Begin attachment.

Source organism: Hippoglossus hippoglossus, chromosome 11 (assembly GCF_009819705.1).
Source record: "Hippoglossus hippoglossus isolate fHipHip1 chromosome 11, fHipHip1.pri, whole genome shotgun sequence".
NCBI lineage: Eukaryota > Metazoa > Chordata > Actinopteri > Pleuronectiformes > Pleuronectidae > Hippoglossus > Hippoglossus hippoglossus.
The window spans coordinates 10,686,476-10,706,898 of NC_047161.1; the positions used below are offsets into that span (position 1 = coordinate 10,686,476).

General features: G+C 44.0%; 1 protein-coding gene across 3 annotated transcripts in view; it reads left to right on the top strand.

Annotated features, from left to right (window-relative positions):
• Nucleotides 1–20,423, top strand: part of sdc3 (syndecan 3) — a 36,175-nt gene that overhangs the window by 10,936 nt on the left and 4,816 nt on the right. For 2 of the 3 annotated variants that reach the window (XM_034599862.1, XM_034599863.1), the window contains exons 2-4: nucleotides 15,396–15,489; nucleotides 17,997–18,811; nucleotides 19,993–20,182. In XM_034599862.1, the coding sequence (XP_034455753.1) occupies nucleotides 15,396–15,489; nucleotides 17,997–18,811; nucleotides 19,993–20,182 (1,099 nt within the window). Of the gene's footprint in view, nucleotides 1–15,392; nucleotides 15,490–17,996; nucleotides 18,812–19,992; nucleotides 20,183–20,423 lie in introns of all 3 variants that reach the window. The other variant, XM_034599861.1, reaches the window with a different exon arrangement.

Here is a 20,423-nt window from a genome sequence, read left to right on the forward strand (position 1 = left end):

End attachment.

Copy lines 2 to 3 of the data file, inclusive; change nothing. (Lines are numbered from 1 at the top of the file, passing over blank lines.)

Source record: "Hippoglossus hippoglossus isolate fHipHip1 chromosome 11, fHipHip1.pri, whole genome shotgun sequence".
NCBI lineage: Eukaryota > Metazoa > Chordata > Actinopteri > Pleuronectiformes > Pleuronectidae > Hippoglossus > Hippoglossus hippoglossus.